On the Ledge by Richard V. Corben
Appeared in Flinch #16 (2001).
I first read THE HOUSE ON THE BORDERLAND many years ago. It never occured to me at the time that someday I’d be drawing the story as adapted by my good friend, Simon Revelstroke, in comic-book format.
I thought the story was unusual for the time period and genre in which it was written because it contained such large dosed of action, as well as themes I didn’t understand. In some cases I still don’t. The mysterious and nameless protogonist faces incredible pig creatures, virtually demons from Hell, as well as subterranean flood, and ultimately the icy end of the world, which tales the sun with it. The narrative is surreal and dreamlike with episodes moving in different time periods. If I have a problem with the story, it’s with the character’s cool, detached relationships to everyone around him. This includes his faithful dog, which saves his life on several occasions. The character of his sister is specially enigmatic. She seems barely more than an insubstantial shadow and practically disappears without explanation at one point. Even now, after drawing the events of the story, I’m working this out.
The book turned out to be one of Simon’s favourite works, and he cultivated various projects utilizing it. These projects, movie scripts, analytical ciritcism and more went the way of ninety percent of artists’ ideas – into oblivion. Despite that, we enjoyed many discussions about casting Christoper Lee in a possible Hammer production of the novel. These discussions, predictably perhaps, turned to a Corben-Revelstroke graphic novel adaptation. But finding a suitable publisher that could do justice to the project was a seemingly insurmountable obstacle. I started my own publishing company eventually but we didn’t have the resources to launch a book of HOUSE ON THE BORDERLAND’s stature. For years Hodgson’s novel remained a dream project, one among many.
Then in more recent years we found ourselves working together with editor Axel Alonso on various DC comics. I really wasn’t surprised when Simon brought up Hodgson’s masterpiece again. The time seemed right at last. But after much talking and planning about how to approach and “pitch” the dream project, a bit of reality set in, and I felt our version of THE HOUSE ON THE BORDERLAND had little change of being published. I doubted we could get past the mysterious board of judges who approve or reject ideas for graphic novel development. After all, I had been shot down several times when I thought I had a sure winner.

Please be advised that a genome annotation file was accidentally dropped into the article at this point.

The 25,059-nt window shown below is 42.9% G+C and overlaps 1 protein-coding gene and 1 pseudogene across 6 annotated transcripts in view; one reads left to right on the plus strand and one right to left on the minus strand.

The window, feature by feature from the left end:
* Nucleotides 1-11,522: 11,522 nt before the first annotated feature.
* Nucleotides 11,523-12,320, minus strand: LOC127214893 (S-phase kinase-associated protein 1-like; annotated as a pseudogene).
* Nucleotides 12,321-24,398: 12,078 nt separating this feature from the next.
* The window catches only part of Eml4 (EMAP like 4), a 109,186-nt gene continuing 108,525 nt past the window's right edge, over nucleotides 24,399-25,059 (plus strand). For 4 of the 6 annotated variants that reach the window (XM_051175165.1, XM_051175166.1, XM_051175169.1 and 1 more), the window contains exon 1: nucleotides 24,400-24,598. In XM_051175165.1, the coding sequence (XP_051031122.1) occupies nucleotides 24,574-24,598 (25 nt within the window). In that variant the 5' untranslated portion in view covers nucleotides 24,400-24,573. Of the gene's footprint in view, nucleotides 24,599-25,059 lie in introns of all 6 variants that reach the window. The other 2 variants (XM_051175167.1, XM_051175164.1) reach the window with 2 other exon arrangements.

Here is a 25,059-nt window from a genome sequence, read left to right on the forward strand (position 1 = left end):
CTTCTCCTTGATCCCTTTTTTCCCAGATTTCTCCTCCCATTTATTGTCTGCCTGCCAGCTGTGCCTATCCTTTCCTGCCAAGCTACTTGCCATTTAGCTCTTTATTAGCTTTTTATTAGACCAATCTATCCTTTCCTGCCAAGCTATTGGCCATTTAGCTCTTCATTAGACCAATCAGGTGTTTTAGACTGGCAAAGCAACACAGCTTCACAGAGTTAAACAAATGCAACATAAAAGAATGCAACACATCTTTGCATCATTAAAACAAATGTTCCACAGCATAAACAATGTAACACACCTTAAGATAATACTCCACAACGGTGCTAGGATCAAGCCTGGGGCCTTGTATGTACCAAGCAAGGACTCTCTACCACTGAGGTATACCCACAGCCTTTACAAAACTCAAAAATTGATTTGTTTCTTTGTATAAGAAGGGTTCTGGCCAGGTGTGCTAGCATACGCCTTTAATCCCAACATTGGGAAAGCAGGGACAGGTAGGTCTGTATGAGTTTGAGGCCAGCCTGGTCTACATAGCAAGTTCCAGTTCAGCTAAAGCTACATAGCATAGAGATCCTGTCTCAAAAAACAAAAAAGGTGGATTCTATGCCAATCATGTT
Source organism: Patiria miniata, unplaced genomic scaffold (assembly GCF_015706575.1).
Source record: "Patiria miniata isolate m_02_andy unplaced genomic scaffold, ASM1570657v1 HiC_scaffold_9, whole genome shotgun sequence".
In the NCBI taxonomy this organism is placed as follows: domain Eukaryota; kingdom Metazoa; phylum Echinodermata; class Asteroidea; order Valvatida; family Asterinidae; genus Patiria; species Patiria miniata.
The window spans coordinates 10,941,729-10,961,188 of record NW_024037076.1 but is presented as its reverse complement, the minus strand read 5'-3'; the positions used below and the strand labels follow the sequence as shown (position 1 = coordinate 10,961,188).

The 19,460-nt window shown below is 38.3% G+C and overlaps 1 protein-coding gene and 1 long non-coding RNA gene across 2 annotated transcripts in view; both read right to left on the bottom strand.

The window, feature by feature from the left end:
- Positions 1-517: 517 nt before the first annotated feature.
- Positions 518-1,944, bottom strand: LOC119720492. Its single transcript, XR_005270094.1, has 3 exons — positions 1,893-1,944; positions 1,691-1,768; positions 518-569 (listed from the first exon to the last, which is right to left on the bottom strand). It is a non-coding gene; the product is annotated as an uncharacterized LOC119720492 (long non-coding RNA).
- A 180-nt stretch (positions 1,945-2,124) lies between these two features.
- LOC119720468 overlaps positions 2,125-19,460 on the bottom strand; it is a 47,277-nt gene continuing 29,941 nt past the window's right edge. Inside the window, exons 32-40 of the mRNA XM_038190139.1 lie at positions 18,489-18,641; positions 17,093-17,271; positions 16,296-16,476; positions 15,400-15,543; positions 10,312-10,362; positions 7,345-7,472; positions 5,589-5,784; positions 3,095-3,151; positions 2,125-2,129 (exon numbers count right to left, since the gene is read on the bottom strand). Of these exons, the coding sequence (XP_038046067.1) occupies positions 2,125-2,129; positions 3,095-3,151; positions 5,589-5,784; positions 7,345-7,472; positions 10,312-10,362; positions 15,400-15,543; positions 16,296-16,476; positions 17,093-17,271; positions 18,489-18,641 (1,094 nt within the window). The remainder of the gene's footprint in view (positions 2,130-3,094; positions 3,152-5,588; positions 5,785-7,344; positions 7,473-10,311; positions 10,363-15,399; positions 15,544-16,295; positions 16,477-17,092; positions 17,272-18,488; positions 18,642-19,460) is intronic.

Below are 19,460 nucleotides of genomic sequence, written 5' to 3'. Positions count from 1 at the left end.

So I tired to discourage Simon and told him not to get too excited about the ideal. But he would have none of it. “Onward!” he shouted. He wanted to do the adaptation and nothing would stop him. If he did the proposal alone, and somehow got the goahead, he asked, would I be willing to participate?
“Of course! But you’re just setting yourself up for a fall,” I replied. I had no doubt that this would end as another fiasco and create a depressed mood for him and me.
If you are reading this around Christmas time 2000, you might know that I had to eat those words. A miracle happened. THE HOUSE ON THE BORDERLAND was approved and done. Not smoothly, but that’s another essay, or series of essays.
Copyright © 2000 Heart-Attack-Series, Ink!,
Created: October 21, 2000. Last updated: January 12, 2020 at 17:42 pm